[00:22:29.530] - Clare Josa
Because one of the things we've certainly found at home was we had regular discussions, my husband and I. How did we ever make it work with him in London? Full time. Yeah. And we realised that the way we made it work isn't actually an option for us anymore. And certainly him going into the office becomes almost like an expedition. There is so many pieces to put in place. And whilst we can make that work, what organisations will find is that some employees will start to resent how difficult it's become.
[00:23:00.510] - Clare Josa
And if we haven't given them a Y on what we're asking them to do, then they haven't bought into it. They feel it's imposed on them and they're much more likely to then either underperform or start sending out their surveys.
[00:23:13.800] - Jenny Ainsworth
Yes, I do that. I often say resentment is one of the worst emotions because it really is cancerous. It starts to cloud your judgement, your thinking, everything when you are resentful about something or something being pushed onto you with no consultation, etc., we can become incredibly, incredibly resentful and there's not a great deal of need for it if we do it right.
[00:23:40.290] - Clare Josa
Absolutely. And it's really important, I think, for leaders not to be scared of asking opinions and asking people to voice their needs, because then we often have that feeling of, oh my goodness, but then somehow I need to please everybody. Well, actually, we don't. We just need to consider the needs and agree as a team what would be fair and workable.
[00:24:00.180] - Jenny Ainsworth
Yeah. And I've often said to my teams that I want to listen and hear what you're all looking for. We'll have to make a decision to suit the collective, which means that there'll be some things we will will be doing which will suit some of you. And some of the things will do may not suit others. However, I have to make a decision based on everything and at some point put my stake in the ground. And for those of you who are not negatively impacts, but it's not as great as it is for others, I promise you I will work with you directly to look at, OK, how can we make sure that you can maximise this rather than say, well, that's just great, I haven't been considered at all.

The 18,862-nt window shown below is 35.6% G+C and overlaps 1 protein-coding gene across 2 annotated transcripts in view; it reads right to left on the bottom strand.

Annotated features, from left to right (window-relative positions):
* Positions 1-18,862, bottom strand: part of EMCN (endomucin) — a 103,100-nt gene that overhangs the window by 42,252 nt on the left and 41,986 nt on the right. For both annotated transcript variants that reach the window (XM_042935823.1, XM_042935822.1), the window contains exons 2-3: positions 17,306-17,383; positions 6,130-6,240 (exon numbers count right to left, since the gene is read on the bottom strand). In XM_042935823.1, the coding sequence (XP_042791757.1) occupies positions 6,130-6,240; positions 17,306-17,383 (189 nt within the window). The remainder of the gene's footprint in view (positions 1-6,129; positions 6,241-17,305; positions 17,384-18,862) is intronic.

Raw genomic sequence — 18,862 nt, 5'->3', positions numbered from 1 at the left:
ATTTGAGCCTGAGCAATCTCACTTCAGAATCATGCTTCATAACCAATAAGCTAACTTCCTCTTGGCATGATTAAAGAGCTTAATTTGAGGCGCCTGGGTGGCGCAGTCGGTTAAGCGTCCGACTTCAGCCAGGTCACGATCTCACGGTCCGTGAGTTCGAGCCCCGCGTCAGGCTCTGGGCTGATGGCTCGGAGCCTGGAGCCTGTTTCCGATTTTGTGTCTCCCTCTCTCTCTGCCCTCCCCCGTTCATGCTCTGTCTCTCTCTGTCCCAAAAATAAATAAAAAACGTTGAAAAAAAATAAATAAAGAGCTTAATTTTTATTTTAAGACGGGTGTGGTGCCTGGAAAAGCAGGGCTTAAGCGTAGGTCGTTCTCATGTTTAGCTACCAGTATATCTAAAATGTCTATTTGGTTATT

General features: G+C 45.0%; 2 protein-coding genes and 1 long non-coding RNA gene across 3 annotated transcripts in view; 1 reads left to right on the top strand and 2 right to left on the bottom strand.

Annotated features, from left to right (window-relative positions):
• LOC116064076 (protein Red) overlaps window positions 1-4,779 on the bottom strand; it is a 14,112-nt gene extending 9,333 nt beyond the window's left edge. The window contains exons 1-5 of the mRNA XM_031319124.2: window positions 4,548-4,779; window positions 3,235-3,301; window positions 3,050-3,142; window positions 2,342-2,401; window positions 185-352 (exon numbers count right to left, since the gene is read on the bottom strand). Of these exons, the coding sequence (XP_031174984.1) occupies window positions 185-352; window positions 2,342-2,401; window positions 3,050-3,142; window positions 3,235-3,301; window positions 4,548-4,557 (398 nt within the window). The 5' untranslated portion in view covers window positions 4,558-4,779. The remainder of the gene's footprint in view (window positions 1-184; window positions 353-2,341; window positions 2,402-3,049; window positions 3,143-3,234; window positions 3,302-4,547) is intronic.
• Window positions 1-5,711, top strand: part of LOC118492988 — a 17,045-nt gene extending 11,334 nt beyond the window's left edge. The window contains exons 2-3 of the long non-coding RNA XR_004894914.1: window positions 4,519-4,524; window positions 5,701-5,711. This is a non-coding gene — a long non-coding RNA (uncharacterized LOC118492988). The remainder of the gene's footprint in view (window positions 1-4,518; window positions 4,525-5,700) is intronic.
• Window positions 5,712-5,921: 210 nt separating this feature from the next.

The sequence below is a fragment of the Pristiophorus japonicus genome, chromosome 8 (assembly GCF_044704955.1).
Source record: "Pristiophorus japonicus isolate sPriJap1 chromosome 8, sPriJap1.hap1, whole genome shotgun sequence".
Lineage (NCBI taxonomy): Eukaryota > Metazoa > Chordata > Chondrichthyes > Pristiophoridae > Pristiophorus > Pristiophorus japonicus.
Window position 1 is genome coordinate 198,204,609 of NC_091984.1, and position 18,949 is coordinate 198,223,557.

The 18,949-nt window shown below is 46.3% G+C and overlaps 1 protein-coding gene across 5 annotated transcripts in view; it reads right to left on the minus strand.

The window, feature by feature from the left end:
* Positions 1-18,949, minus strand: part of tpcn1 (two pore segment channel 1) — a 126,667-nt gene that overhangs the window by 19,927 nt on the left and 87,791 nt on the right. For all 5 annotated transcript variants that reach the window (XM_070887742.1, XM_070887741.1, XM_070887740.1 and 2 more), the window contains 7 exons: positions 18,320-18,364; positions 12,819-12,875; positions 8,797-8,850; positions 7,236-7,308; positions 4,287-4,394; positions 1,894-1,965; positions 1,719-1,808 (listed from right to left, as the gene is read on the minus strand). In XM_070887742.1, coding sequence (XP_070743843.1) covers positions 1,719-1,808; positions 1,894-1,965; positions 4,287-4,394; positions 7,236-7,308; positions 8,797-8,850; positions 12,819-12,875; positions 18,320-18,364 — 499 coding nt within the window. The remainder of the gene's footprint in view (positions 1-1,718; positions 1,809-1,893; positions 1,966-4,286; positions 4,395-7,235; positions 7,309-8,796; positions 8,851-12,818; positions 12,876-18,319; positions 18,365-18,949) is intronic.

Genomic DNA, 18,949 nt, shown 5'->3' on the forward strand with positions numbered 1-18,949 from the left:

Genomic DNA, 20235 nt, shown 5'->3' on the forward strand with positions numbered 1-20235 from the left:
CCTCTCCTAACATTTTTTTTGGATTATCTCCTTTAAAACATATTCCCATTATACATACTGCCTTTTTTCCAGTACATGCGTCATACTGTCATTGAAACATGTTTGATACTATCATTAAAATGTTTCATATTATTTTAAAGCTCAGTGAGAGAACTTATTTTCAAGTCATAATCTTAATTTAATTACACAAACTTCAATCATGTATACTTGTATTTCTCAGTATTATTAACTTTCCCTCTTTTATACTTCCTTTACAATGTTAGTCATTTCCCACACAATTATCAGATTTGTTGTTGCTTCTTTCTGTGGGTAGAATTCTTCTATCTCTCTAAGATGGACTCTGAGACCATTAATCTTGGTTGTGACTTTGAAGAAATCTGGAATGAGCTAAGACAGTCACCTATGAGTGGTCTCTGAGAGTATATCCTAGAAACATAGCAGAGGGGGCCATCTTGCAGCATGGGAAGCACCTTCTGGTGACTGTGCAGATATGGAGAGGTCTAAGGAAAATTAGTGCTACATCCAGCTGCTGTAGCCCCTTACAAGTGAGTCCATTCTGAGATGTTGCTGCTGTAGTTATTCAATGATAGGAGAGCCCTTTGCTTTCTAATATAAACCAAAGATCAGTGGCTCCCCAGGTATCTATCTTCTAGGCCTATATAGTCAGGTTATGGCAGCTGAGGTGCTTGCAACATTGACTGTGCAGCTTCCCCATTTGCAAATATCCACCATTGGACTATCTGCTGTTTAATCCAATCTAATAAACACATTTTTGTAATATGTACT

[00:24:42.660] - Jenny Ainsworth
So again, it's transparency and saying up front, I'll listen to everybody, I'll take on board everything. But at some point I need to make a decision and I will personally work with anybody for whom that decision doesn't fit as nice as perhaps to the people.
[00:24:59.040] - Clare Josa
And that's a brilliant way of looking at it, Jenny. And it's also I think it's important for us to understand as leaders that getting that information from people is probably not going to happen. And team meeting because people will conform to the group think, you know, it takes an awful lot of courage to take on a virtual meeting to put your hand up and say, actually, I'm the only one in the room that can't do this. Yes. You don't want to create that bad feeling.
[00:25:23.280] - Clare Josa
So it's our job as leaders to make sure that we've connected with what people really need rather than with what they kind of compromised on, because otherwise that resentment will still be there, even though we've tried to elicit that opinion.
[00:25:35.280] - Jenny Ainsworth
Yes, exactly. That's exactly that.
[00:25:37.380] - Clare Josa
OK, so to wrap up, Jenny, because this has just been amazing and I'm aware we're getting close to that half hour point line here. I know that you have a three word strategy that is vital for leaders in Hybrid working and leadership generally. What are those three words and why are they so important?
[00:25:57.480] - Jenny Ainsworth
We often say, you know, the little three words, I love you. I have three different ones. I'm not suggesting as leaders we go round as a fan of the football team members. What I am suggesting. Is these three words think, feel and do are so critical to having your leadership armoury, and we should consider this every time we send an email, every time we have a meeting at a team meeting. And it is as a result of me doing this and holding this meeting, what do I want my people to think?
[00:26:28.140] - Jenny Ainsworth
What do I want them to feel and what do I want them to do? And I don't think that we consider those enough. As I mentioned earlier, we always have the team meeting at 10 o'clock on the Tuesday. Everybody gives a bit of an update. Then I share, you know, some things for the week and it's all great. But if I really thought about it, we're all fatigued in terms of meetings. I want my meeting to be the best of the week, so I want them to think it is a really good use of their time.
[00:26:57.300] - Jenny Ainsworth